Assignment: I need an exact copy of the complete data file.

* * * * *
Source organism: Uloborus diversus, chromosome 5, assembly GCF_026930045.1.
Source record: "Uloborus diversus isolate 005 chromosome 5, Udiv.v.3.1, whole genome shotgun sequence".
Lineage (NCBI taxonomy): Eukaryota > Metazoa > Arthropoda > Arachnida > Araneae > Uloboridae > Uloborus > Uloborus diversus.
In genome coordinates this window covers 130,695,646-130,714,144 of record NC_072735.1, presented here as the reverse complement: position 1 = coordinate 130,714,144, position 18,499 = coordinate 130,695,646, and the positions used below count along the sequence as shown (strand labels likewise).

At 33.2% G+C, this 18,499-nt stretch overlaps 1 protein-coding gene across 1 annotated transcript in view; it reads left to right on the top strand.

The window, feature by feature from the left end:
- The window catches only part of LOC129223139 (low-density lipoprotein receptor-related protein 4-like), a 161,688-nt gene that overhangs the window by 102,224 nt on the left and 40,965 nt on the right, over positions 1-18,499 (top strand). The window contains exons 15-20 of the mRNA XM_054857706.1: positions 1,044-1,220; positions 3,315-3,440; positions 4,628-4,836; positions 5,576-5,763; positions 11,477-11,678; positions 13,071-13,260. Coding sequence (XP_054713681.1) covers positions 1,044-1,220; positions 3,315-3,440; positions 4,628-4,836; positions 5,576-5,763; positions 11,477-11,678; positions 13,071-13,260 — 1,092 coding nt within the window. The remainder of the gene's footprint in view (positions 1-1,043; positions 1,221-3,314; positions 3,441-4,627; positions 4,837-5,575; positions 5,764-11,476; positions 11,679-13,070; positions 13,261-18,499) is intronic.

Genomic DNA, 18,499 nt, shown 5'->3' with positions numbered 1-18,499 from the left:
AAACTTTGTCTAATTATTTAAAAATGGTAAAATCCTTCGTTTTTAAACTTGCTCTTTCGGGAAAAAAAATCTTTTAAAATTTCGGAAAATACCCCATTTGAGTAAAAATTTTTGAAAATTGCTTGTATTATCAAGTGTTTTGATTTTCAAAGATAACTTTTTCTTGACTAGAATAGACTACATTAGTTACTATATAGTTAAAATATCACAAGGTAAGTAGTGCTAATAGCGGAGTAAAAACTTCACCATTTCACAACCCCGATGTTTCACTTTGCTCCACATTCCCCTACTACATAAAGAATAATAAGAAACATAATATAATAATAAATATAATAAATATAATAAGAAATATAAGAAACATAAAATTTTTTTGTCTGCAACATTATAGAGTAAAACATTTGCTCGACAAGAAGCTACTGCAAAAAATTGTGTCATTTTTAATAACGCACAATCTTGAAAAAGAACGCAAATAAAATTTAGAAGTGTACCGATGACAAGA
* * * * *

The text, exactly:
Source organism: Uloborus diversus, chromosome 5, assembly GCF_026930045.1.
Source record: "Uloborus diversus isolate 005 chromosome 5, Udiv.v.3.1, whole genome shotgun sequence".
Lineage (NCBI taxonomy): Eukaryota > Metazoa > Arthropoda > Arachnida > Araneae > Uloboridae > Uloborus > Uloborus diversus.
In genome coordinates this window covers 130,695,646-130,714,144 of record NC_072735.1, presented here as the reverse complement: position 1 = coordinate 130,714,144, position 18,499 = coordinate 130,695,646, and the positions used below count along the sequence as shown (strand labels likewise).

At 33.2% G+C, this 18,499-nt stretch overlaps 1 protein-coding gene across 1 annotated transcript in view; it reads left to right on the top strand.

The window, feature by feature from the left end:
- The window catches only part of LOC129223139 (low-density lipoprotein receptor-related protein 4-like), a 161,688-nt gene that overhangs the window by 102,224 nt on the left and 40,965 nt on the right, over positions 1-18,499 (top strand). The window contains exons 15-20 of the mRNA XM_054857706.1: positions 1,044-1,220; positions 3,315-3,440; positions 4,628-4,836; positions 5,576-5,763; positions 11,477-11,678; positions 13,071-13,260. Coding sequence (XP_054713681.1) covers positions 1,044-1,220; positions 3,315-3,440; positions 4,628-4,836; positions 5,576-5,763; positions 11,477-11,678; positions 13,071-13,260 — 1,092 coding nt within the window. The remainder of the gene's footprint in view (positions 1-1,043; positions 1,221-3,314; positions 3,441-4,627; positions 4,837-5,575; positions 5,764-11,476; positions 11,679-13,070; positions 13,261-18,499) is intronic.

Genomic DNA, 18,499 nt, shown 5'->3' with positions numbered 1-18,499 from the left:
AAACTTTGTCTAATTATTTAAAAATGGTAAAATCCTTCGTTTTTAAACTTGCTCTTTCGGGAAAAAAAATCTTTTAAAATTTCGGAAAATACCCCATTTGAGTAAAAATTTTTGAAAATTGCTTGTATTATCAAGTGTTTTGATTTTCAAAGATAACTTTTTCTTGACTAGAATAGACTACATTAGTTACTATATAGTTAAAATATCACAAGGTAAGTAGTGCTAATAGCGGAGTAAAAACTTCACCATTTCACAACCCCGATGTTTCACTTTGCTCCACATTCCCCTACTACATAAAGAATAATAAGAAACATAATATAATAATAAATATAATAAATATAATAAGAAATATAAGAAACATAAAATTTTTTTGTCTGCAACATTATAGAGTAAAACATTTGCTCGACAAGAAGCTACTGCAAAAAATTGTGTCATTTTTAATAACGCACAATCTTGAAAAAGAACGCAAATAAAATTTAGAAGTGTACCGATGACAAGA